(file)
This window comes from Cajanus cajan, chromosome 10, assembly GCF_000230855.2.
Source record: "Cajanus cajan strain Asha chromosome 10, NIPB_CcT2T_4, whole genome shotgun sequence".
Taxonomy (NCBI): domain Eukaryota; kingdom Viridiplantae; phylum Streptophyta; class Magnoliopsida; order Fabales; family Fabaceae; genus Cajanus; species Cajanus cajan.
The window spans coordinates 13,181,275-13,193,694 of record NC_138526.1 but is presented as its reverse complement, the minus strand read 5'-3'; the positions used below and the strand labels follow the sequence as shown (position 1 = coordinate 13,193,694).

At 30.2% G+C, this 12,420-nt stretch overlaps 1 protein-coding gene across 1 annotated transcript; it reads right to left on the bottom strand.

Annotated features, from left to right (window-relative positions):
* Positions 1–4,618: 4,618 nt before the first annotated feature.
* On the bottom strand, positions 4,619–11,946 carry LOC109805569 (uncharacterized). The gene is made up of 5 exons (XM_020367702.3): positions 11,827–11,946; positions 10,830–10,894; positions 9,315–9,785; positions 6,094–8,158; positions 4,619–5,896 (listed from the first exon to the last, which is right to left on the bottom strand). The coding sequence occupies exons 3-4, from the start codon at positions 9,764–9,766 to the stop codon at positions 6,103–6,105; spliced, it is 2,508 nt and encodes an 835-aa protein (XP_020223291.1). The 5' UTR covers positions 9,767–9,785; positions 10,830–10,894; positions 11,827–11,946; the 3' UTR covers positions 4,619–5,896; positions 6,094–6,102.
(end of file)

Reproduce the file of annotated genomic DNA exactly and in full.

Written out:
This window comes from Cajanus cajan, chromosome 10, assembly GCF_000230855.2.
Source record: "Cajanus cajan strain Asha chromosome 10, NIPB_CcT2T_4, whole genome shotgun sequence".
Taxonomy (NCBI): domain Eukaryota; kingdom Viridiplantae; phylum Streptophyta; class Magnoliopsida; order Fabales; family Fabaceae; genus Cajanus; species Cajanus cajan.
The window spans coordinates 13,181,275-13,193,694 of record NC_138526.1 but is presented as its reverse complement, the minus strand read 5'-3'; the positions used below and the strand labels follow the sequence as shown (position 1 = coordinate 13,193,694).

At 30.2% G+C, this 12,420-nt stretch overlaps 1 protein-coding gene across 1 annotated transcript; it reads right to left on the bottom strand.

Annotated features, from left to right (window-relative positions):
* Positions 1–4,618: 4,618 nt before the first annotated feature.
* On the bottom strand, positions 4,619–11,946 carry LOC109805569 (uncharacterized). The gene is made up of 5 exons (XM_020367702.3): positions 11,827–11,946; positions 10,830–10,894; positions 9,315–9,785; positions 6,094–8,158; positions 4,619–5,896 (listed from the first exon to the last, which is right to left on the bottom strand). The coding sequence occupies exons 3-4, from the start codon at positions 9,764–9,766 to the stop codon at positions 6,103–6,105; spliced, it is 2,508 nt and encodes an 835-aa protein (XP_020223291.1). The 5' UTR covers positions 9,767–9,785; positions 10,830–10,894; positions 11,827–11,946; the 3' UTR covers positions 4,619–5,896; positions 6,094–6,102.